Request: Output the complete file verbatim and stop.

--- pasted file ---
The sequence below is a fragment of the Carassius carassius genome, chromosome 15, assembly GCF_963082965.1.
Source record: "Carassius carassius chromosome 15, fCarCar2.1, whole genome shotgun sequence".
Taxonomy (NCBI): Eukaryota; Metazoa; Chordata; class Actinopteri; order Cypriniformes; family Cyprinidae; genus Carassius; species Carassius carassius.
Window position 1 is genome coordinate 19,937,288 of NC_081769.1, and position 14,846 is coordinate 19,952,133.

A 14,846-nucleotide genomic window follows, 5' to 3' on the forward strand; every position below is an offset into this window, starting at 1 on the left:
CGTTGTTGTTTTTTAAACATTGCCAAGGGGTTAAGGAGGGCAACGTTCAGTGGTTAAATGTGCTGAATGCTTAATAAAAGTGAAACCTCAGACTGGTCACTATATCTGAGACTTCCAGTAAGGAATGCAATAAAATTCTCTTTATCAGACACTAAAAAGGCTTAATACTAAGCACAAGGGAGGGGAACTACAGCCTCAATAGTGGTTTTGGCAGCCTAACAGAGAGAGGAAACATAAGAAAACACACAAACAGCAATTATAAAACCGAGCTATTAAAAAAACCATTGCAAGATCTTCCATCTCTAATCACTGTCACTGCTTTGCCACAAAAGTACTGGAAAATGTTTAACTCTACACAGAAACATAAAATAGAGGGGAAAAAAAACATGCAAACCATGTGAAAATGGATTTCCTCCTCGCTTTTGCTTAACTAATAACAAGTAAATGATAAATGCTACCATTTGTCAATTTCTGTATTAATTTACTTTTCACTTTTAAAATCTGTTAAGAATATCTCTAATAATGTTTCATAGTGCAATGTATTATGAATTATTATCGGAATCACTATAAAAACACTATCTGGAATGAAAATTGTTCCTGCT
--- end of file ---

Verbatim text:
The sequence below is a fragment of the Carassius carassius genome, chromosome 15, assembly GCF_963082965.1.
Source record: "Carassius carassius chromosome 15, fCarCar2.1, whole genome shotgun sequence".
Taxonomy (NCBI): Eukaryota; Metazoa; Chordata; class Actinopteri; order Cypriniformes; family Cyprinidae; genus Carassius; species Carassius carassius.
Window position 1 is genome coordinate 19,937,288 of NC_081769.1, and position 14,846 is coordinate 19,952,133.

A 14,846-nucleotide genomic window follows, 5' to 3' on the forward strand; every position below is an offset into this window, starting at 1 on the left:
CGTTGTTGTTTTTTAAACATTGCCAAGGGGTTAAGGAGGGCAACGTTCAGTGGTTAAATGTGCTGAATGCTTAATAAAAGTGAAACCTCAGACTGGTCACTATATCTGAGACTTCCAGTAAGGAATGCAATAAAATTCTCTTTATCAGACACTAAAAAGGCTTAATACTAAGCACAAGGGAGGGGAACTACAGCCTCAATAGTGGTTTTGGCAGCCTAACAGAGAGAGGAAACATAAGAAAACACACAAACAGCAATTATAAAACCGAGCTATTAAAAAAACCATTGCAAGATCTTCCATCTCTAATCACTGTCACTGCTTTGCCACAAAAGTACTGGAAAATGTTTAACTCTACACAGAAACATAAAATAGAGGGGAAAAAAAACATGCAAACCATGTGAAAATGGATTTCCTCCTCGCTTTTGCTTAACTAATAACAAGTAAATGATAAATGCTACCATTTGTCAATTTCTGTATTAATTTACTTTTCACTTTTAAAATCTGTTAAGAATATCTCTAATAATGTTTCATAGTGCAATGTATTATGAATTATTATCGGAATCACTATAAAAACACTATCTGGAATGAAAATTGTTCCTGCT